Goood Frikin' Chicken: New spot offering grilled and rotisserie chicken with a Middle Eastern flair. Both are swathed in a delicious garlic and zatar (a spice mix with sesame seeds) marinade. The chicken meals -- served with crusty flat bread, garlic dip, fresh green salad and a choice of crispy potatoes, hummus and other side dishes -- are a steal at $11.95, which feeds at least three people. There also are great chicken shwarma wraps and other chicken specials. 10 29th St. (at Mission), (415) 970-2428.
Joe's Cable Car: The huge signs outside blaring "Joe grinds his own fresh chuck daily" for all to enjoy excellent burgers and a root-beer freeze (like a shake).4320 Mission St. (at Silver), (415) 334-6699.
La Copa Loca: Italian-born chef Mauro Pislor uses home recipes and imports all of his ingredients from Italy except for fresh fruit and purees. His signature sundaes combine fruit, purees and gelato to resemble whimsical animals, characters like Pinocchio and, in one case, "spaghetti pomodoro." Pislor makes 26 to 30 flavors a day that run the gamut from pistachio and mango to pear, green apple, and a few soy and sugar-free varieties for diabetics. They're sold in special fluted Italian plastic cups. 3150 22nd St., (415) 401-7424.
La Palma Mexicatessan: This Mexican food shop and taqueria distinguishes itself by grinding its own corn to make fresh masa for truly remarkable tortillas, which the La Palma staff shape and grill behind the counter. Take-out only. 2884 24th St., at Florida Street, (415) 647-1500.
La Santaneca De La Mission: Heaping platefuls of pupusas, corn masa pockets filled with combinations of cheese, beans or pork, and dishes of curtido (pickled cabbage) are the stars. At $1.65 per pupusa, you can afford to try a few and take a few home. Hearty beef soup (sopa de res) is guaranteed to lift your spirits. The plantains, refried beans and tortillas with crema are good comfort foods. Chase it all with a glass of horchata, a cool rice drink. 2815 Mission St. (at 24th Street), (415) 285-2131.
Casa Lucas Market: This is the best place to get yuccas, plantains and 20 limes for a dollar, among other typical Latino produce. 2934 24th St., near Alabama Street, (415) 826-4334.
Studio 24: Operated by Galeria de la Raza, this Mexican folk-art shop stocks an eclectic range of gifts and trinkets, including Day of the Dead paraphernalia, colorful jewelry, ornaments and artwork rendered out of tin, plus Mexican wrestling masks. 2857 24th St. at Bryant Street, (415) 826-8009. (Web site)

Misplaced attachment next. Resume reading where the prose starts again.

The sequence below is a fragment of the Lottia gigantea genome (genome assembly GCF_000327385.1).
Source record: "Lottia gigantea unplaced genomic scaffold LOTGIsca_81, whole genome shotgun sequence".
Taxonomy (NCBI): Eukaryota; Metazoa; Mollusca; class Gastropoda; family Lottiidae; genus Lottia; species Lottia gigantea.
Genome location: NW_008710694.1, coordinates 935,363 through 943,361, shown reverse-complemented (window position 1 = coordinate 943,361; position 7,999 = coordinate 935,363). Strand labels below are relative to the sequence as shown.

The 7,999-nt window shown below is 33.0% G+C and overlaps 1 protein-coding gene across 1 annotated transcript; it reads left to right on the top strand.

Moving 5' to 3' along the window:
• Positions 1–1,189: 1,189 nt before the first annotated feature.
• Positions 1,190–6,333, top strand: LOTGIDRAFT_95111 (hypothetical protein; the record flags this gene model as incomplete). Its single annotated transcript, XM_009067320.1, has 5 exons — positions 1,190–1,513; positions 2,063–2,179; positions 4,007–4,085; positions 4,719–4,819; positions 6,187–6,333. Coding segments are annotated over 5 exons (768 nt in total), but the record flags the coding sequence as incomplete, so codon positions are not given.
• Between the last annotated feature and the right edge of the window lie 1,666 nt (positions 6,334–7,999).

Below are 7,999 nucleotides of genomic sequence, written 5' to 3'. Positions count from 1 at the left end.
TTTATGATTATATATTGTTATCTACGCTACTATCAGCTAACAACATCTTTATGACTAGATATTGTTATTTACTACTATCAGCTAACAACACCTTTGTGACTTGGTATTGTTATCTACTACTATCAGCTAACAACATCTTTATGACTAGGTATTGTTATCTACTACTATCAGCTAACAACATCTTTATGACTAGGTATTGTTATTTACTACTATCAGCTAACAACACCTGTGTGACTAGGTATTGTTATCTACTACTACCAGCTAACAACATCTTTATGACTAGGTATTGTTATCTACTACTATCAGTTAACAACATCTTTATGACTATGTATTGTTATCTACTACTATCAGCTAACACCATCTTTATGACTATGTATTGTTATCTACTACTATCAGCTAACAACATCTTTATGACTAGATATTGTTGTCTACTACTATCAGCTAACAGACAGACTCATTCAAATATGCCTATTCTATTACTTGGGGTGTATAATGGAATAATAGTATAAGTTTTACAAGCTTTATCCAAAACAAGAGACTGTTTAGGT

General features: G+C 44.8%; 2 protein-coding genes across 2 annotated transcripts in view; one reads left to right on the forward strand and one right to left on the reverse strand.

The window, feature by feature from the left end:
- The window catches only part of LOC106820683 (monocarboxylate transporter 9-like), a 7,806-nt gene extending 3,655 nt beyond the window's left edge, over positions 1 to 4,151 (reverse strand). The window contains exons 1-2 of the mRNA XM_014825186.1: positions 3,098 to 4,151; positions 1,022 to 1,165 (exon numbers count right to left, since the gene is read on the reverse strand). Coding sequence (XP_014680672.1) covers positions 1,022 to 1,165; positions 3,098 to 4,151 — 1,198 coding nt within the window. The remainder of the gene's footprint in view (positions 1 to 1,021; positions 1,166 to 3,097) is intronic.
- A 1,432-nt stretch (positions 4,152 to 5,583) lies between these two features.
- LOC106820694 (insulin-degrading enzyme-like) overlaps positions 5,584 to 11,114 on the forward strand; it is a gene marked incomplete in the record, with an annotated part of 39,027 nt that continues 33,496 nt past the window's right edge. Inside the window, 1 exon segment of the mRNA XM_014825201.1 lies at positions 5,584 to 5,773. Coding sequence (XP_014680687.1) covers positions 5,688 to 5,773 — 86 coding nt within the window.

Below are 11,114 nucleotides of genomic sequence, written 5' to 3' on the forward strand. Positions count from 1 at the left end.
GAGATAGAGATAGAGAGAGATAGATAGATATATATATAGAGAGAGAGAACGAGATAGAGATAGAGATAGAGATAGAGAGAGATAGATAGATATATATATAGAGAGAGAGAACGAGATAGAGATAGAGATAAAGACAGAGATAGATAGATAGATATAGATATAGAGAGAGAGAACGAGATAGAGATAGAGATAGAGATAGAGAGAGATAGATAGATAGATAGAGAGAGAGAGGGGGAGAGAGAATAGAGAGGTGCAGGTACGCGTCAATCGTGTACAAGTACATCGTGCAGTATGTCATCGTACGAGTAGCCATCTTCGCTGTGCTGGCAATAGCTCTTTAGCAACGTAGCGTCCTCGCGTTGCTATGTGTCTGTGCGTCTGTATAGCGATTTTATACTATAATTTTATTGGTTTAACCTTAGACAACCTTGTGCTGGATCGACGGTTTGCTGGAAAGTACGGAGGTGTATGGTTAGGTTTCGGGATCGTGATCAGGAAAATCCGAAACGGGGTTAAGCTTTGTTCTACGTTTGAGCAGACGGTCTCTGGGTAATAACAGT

Virginia Howells: Clothing, bags with exquisite details. Every item has been chosen with care, even those not for sale, like the large black-and-white painting hanging across from the jewelry case and the fancy light fixtures in the dressing room. Owner Jennifer Welch plans to start selling music as well as other kinds of altered vintage goods. 2839 24th St., (415) 647-2082.
The Attic: Nestled next to a religious statuary and candle shop on 24th Street, a scant 20 paces up from Mission Street, lies the Attic. This bar draws people in with occasional live music and cool DJs. 3336 24th St., (415) 643-3376.
Pop's: Super-friendly and welcoming neighborhood bar. Many different types can be seen here: nearby residents, hipsters, dykes, geeks. In addition to a nice variety of draft beers and standard mixed drinks, details include a sit-down arcade game with Dig-Dug and Ms. Pac-Man, one of the more spacious pool tables in town, an old school analog photo booth, a wall-mounted juke box offering a kitschy variety of genres, and vintage kid bikes mounted on the wall. 2800 24th St. at York. 401-7677.
Treat Street: This motorcycle-friendly bar sits on what used to be 24th Street's scariest corner. The cheery owner, formerly a bartender at Shotwell 59, hosts a curbside barbecue most Sunday afternoons. 3050 24th St., at Treat Street, (415) 824-5954.
Velvet Cantina: Great wooden booths, a large bar area and beautiful amber mood lighting make this new bar a hot spot. That, and the delicious fruit-infused tequilas. Owner Matt Tognazzini has brought in chef Russell Morton, who worked at PlumpJack Cafe, to create a Mexican menu to go with the Mexican bordello theme. 3349 23rd St. (at Bartlett), (415) 648-4142.